Press Releases

U.S. Army Advances Lead COVID-19 Vaccine Candidate

A U.S. Army laboratory, the Walter Reed Army Institute of Research, a subordinate command of the Army Futures Command’s Medical Research and Development Command, announced the selection of a lead COVID-19 vaccine candidate a two backup vaccine candidates that will advance to the next stage of research. The candidates were narrowed down from more than two dozen prototypes in order to determine the candidates that elicited the most promising antibody response in preclinical studies.

Understanding the Initial Immune Response after Dengue Virus Infection

A study led by scientists at the Walter Reed Army Institute of Research sheds new light on the body’s initial response to dengue virus (DENV) infection, describing the molecular diversity and specificity of the antibody response.  These results, published in EBioMedicine, a journal published by The Lancet, identify a heretofore unappreciated role for DENV-reactive IgA antibodies.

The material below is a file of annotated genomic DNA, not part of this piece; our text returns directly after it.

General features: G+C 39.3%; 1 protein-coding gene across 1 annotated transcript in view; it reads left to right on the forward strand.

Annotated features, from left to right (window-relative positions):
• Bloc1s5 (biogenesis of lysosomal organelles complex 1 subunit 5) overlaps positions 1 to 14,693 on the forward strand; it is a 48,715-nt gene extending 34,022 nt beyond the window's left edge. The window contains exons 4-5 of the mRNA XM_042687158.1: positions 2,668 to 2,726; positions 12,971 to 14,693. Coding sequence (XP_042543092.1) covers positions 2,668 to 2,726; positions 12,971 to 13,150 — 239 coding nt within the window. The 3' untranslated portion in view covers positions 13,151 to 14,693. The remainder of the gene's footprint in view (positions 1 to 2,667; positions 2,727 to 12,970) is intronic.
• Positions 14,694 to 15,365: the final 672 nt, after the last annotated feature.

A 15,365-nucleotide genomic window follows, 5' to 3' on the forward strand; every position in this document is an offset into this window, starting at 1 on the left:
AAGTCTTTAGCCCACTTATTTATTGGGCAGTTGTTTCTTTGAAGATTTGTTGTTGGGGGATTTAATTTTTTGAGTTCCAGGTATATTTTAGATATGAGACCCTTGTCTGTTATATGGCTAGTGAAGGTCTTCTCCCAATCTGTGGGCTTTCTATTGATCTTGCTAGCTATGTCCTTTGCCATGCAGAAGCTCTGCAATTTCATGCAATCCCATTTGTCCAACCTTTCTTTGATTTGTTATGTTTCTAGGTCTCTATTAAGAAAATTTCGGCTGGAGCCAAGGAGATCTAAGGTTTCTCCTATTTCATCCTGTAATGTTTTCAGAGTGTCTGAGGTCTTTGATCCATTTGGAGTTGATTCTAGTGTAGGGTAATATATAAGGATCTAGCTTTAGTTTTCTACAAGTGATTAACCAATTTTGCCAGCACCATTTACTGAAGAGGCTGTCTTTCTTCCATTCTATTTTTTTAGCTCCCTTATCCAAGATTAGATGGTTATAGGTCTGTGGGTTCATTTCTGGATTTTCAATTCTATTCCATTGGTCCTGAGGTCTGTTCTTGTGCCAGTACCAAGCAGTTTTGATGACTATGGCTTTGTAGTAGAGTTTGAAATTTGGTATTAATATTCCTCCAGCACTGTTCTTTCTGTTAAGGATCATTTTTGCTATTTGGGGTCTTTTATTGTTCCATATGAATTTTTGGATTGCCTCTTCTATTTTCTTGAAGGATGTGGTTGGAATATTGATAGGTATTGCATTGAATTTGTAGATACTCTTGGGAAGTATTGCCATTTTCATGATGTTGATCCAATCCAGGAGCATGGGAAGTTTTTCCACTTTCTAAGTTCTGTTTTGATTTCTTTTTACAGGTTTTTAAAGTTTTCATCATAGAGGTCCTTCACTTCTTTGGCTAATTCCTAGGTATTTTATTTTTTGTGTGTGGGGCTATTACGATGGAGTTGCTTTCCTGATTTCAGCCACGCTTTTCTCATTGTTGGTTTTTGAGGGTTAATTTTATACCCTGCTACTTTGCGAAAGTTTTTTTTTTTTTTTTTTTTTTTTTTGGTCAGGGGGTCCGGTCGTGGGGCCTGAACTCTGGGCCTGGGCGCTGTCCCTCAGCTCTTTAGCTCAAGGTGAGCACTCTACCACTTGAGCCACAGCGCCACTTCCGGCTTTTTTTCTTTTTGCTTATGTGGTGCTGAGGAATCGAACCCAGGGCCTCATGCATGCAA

Army-developed Zika Vaccine Induces Potent Zika and Dengue Cross-neutralizing Antibodies

A new study led by scientists at the Walter Reed Army Institute of Research has shown for the first time that a single dose of an experimental Zika vaccine in a dengue-experienced individual can boost pre-existing flavivirus immunity and elicit protective cross-neutralizing antibody responses against both Zika and dengue viruses. Findings were published today in Nature Medicine.

Malarial Mosquitos Migrate Long Distances on High Level Wind Currents

Anopheles malaria vectors have been collected up to 290 meters up in the atmosphere, proving for the first time that they are able to undertake long-distance migrations. These findings argue that previously blood-fed, and therefore potentially infected, mosquitos travel significant distances, and that air-borne migration may be responsible for the introduction (or reintroduction) of malaria or other infectious diseases to the region – as is now thought to be the case during previous outbreaks in Israel and Egypt. These findings have significant impacts for control and elimination efforts for vector-borne disease; mosquito control efforts and vector hazard models will have to take long-distance migration into account.